Both Countries Have Nuclear Weapons Too


Pakistani air force chief warns India against full-scale war

Pakistan’s air force chief on Thursday warned archrival India against escalating the dispute over Kashmir into full-scale war, urging New Delhi to exercise restraint.

Marshal Sohail Aman’s warning came as tensions are soaring between Islamabad and New Delhi over the contested Himalayan territory where Pakistan said Indian fire on Wednesday killed 12 civilians and three soldiers — the deadliest incident in weeks of border clashes.

Aman said that if Indian forces escalate the crisis, Pakistani troops “know full well how to deal with them.”

On a visit to Islamabad, British Foreign Secretary Boris Johnson held talks with his Pakistani counterpart, Sartaj Aziz.

Afterward, Johnson expressed concern over the Kashmir escalation and appealed to the two South Asian countries “to maintain a positive dialogue” to resolve the dispute of the territory, which is split between Pakistan and India and claimed by both in its entirety.

The two neighboring countries have fought two of their three wars over Kashmir, which remains one of the world’s most intractable conflicts.

In Wednesday’s escalation, Indian artillery and shelling hit several villages along the Line of Control that divides the Pakistan- from India-controlled sector of Kashmir, killing 12 civilians. Three Pakistani soldiers were later also reported killed in an exchange between the two sides.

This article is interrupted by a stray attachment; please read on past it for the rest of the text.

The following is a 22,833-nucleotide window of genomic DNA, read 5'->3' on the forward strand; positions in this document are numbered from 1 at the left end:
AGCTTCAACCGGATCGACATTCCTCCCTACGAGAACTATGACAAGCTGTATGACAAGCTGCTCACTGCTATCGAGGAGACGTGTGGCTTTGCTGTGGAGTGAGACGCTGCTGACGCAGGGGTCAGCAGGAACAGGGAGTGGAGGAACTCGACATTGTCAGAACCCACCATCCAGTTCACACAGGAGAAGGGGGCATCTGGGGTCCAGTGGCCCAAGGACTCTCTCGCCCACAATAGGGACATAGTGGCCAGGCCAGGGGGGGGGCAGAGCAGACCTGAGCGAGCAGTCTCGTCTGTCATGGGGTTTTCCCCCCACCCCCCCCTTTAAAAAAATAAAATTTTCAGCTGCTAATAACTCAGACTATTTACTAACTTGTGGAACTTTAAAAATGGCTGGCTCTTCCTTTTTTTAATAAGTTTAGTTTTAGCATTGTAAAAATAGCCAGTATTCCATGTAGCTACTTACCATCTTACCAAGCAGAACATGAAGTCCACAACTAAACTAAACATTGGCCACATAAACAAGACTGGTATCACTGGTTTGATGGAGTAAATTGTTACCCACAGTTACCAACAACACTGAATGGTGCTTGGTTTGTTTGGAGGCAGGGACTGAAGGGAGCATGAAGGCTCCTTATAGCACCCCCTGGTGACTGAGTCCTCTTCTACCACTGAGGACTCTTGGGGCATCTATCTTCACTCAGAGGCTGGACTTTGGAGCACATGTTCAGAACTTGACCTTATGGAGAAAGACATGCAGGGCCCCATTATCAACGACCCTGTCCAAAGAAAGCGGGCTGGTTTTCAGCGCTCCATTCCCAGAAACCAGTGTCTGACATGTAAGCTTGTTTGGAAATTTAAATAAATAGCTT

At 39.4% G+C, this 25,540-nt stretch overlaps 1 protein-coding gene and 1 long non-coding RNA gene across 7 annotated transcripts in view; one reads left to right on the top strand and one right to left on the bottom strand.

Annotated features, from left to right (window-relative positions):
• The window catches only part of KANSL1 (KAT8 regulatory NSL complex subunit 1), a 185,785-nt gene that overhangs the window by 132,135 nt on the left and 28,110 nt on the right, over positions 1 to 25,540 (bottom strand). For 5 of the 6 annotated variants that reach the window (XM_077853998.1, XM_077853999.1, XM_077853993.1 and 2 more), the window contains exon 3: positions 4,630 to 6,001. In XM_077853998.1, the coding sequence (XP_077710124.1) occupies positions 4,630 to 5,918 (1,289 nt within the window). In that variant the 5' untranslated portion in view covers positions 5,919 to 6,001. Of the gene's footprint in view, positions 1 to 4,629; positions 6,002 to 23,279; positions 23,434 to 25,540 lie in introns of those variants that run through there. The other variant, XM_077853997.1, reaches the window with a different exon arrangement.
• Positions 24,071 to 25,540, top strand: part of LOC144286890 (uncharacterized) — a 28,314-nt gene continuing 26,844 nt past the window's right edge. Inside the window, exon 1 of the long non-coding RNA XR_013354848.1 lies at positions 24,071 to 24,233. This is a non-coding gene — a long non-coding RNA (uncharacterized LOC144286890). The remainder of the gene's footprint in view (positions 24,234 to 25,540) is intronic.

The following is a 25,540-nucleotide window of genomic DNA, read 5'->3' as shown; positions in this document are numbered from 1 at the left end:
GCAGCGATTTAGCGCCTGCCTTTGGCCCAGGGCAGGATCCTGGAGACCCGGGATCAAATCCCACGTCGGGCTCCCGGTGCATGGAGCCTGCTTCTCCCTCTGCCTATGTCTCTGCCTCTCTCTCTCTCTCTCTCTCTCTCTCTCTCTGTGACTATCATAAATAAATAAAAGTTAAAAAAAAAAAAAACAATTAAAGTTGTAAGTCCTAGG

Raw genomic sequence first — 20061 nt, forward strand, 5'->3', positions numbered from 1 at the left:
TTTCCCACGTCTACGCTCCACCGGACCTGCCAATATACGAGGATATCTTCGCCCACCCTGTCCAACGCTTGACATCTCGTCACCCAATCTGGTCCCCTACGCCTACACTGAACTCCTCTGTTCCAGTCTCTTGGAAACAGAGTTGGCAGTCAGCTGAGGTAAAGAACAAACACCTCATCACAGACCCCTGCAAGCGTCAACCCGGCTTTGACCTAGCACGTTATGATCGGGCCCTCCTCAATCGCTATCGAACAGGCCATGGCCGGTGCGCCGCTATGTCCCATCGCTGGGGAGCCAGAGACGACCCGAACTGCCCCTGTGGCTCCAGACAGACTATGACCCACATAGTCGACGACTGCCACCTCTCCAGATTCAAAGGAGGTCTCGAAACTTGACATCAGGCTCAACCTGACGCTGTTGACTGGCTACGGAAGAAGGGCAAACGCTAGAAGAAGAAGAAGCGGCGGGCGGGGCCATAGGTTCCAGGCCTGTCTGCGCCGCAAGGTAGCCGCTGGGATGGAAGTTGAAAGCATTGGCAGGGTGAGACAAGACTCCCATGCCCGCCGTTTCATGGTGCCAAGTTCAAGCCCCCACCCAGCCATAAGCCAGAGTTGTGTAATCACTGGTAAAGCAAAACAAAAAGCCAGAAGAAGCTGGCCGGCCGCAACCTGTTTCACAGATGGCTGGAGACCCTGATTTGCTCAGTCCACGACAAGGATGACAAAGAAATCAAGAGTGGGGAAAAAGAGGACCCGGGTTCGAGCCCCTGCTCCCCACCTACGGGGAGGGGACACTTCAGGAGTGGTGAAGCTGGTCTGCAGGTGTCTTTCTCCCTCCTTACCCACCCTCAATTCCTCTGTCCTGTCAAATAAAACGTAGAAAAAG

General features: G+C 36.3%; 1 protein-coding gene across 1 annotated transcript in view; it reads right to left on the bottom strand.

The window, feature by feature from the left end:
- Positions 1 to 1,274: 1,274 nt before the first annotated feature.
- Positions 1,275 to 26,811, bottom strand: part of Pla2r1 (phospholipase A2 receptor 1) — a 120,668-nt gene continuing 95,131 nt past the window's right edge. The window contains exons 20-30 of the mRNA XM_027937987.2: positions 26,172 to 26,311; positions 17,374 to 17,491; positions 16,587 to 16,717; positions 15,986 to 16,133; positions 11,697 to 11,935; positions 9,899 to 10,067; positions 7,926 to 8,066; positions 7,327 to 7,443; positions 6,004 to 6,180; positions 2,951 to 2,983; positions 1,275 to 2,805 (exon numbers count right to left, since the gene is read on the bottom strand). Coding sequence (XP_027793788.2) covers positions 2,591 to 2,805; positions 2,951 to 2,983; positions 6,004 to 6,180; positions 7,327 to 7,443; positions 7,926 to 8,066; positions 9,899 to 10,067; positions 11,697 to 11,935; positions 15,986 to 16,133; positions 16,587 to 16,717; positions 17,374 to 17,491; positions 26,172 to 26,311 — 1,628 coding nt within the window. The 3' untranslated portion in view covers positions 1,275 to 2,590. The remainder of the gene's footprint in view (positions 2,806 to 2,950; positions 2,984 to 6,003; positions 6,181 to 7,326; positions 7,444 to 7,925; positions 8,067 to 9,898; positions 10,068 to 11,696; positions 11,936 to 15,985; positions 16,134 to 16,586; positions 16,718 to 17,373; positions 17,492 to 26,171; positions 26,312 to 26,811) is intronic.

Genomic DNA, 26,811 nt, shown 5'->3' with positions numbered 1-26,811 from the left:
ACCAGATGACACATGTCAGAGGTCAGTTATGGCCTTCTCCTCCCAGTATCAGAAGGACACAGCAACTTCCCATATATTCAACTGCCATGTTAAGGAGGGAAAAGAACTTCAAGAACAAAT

The exchange came a day after the mutilated body of an Indian soldier was found in Kashmir. The Indian military did not say whether the soldier was killed by Pakistani soldiers or Kashmiri rebels, who have been fighting against Indian rule since 1989.

Also Thursday, Prime Minister Nawaz Sharif held a high-level security meeting to review the Kashmir situation.

“We will never abandon our Kashmiri brethren in their freedom struggle,” Sharif later said, according to a government statement.

Fighting Intensifies Between India and Pakistan on Kashmir Line of Control

NEW DELHI — Shelling and gunfire intensified on Wednesday on the de facto border between India and Pakistan in the Kashmir region, killing nine civilians on a bus one day after the Indian Army promised retribution for what it said was the killing of three of its soldiers.

Pakistan said Indian troops fired on a bus in the Neelam Valley on Pakistan’s side of the Line of Control in the disputed Kashmir region, killing the nine passengers and seriously wounding nine others. The Indian military also fired on rescue workers in an ambulance trying to reach the wounded, Pakistan said.

In other violence reported on Wednesday, the Indian military also killed three Pakistani soldiers, including a captain, Pakistan said, and Pakistani forces retaliated, killing seven Indian soldiers.

A high-level Pakistani diplomat, Deputy High Commissioner Syed Haider Shah, called the violence “a serious escalation of the situation” and a “grave breach of international and humanitarian law.”

Brig. P. S. Gotra of the Indian Army’s northern command defended India’s actions but did not comment on Pakistan’s allegations that Indian forces had targeted civilians and fired on an ambulance.